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In the Khemaka Sutta (https://suttacentral.net/sn22.89/en/sujato) Khemaka is an Anagami and he sees the aggregates as not-self. Based on this I guess the answer to my question is probably stream-entry or anagami, but I'm not sure.

This is a quote from that sutta:

“In the same way, reverends, I don’t say ‘I am’ with reference to form, or apart from form. I don’t say ‘I am’ with reference to feeling … perception … choices … consciousness, or apart from consciousness. For when it comes to the five grasping aggregates I’m not rid of the conceit ‘I am’. But I don’t regard anything as ‘I am this’.

Although a noble disciple has given up the five lower fetters, they still have a lingering residue of the conceit ‘I am’, the desire ‘I am’, and the underlying tendency ‘I am’ which has not been eradicated.

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  • fully?surely you know the answer to that – user2512 Aug 28 '20 at 2:38
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The conceit ‘I am’ is the 8th fetter; only fully eradicated by an Arahant.

Bhikkhus, there are these five higher fetters. What five? Lust for form, lust for the formless, conceit, restlessness, ignorance. SN 45.180

The stream-enterer has overcome 'identity view' ('sakkaya-ditthi'); which means seeing the group (body; kaya) of aggregates are not a self. However, the stream-enterer's seeing of the aggregates as not-self is obviously not complete enough to remove all ten fetters and uproot all outflows of defilements & conceit.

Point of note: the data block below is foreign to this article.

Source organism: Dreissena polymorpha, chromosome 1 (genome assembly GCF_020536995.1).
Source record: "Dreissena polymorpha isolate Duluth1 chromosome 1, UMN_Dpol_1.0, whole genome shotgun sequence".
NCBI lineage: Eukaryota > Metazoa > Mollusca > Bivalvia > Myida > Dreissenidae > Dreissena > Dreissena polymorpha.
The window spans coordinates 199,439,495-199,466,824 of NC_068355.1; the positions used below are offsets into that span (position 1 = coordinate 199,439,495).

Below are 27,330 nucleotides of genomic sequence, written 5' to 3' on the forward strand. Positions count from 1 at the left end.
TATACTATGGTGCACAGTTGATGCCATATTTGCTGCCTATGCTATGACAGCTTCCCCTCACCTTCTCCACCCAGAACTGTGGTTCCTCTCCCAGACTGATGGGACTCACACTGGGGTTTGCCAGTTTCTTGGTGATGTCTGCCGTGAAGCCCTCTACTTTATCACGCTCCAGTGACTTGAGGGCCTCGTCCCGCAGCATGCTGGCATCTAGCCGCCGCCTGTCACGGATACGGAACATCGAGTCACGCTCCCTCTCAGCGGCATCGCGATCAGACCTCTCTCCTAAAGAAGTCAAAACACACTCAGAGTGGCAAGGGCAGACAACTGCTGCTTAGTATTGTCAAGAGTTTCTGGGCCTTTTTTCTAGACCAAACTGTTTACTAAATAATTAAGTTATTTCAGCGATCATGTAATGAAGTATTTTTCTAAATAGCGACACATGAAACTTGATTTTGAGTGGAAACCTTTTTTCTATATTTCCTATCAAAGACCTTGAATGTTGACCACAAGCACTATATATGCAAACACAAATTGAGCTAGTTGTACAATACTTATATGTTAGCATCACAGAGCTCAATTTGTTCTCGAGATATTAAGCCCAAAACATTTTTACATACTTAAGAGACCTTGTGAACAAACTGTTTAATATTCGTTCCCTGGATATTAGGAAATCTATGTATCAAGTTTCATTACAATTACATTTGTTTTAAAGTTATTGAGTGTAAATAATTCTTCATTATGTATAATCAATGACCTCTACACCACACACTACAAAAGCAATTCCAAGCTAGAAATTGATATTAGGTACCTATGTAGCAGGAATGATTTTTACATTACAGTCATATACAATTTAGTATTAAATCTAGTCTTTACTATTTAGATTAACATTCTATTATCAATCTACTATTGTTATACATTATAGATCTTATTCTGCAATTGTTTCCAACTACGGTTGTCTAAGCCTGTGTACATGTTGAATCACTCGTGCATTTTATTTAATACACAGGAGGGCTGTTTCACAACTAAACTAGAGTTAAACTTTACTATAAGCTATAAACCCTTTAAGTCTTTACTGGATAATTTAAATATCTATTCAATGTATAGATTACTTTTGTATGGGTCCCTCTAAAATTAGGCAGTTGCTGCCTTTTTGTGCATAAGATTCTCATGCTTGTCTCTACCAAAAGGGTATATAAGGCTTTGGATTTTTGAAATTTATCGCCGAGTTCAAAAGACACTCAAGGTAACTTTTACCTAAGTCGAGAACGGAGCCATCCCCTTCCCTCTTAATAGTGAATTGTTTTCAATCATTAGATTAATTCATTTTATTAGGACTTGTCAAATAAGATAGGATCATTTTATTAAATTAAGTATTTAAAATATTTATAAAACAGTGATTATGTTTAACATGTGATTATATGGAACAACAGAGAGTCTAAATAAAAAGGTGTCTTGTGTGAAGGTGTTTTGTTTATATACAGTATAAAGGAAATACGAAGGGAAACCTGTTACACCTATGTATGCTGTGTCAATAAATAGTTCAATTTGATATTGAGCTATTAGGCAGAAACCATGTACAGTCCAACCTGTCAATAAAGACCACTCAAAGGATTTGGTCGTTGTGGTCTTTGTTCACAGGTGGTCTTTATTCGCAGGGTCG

Therefore, arahant is the stage of enlightenment where the aggregates are seen as not-self fully.

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Sakkaya Dithi (self-view) is fully eliminated in the Sotapanna (stream-enterer) stage.

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At each stage of awakening, good householder, but only on the last, highest stage one would no more take on them again, even not in refined spheres.

Of course it can be that one isn't aware of the group-definition of aggregates, so the are also other sets of definition of the world. Worldlings do therefore, as long as not winned the stream, hardly understand Sakkāyadiṭṭhi.

[Note that this isn't given for stacks, exchange, other world-binding trades but to escape from the world of suffering]

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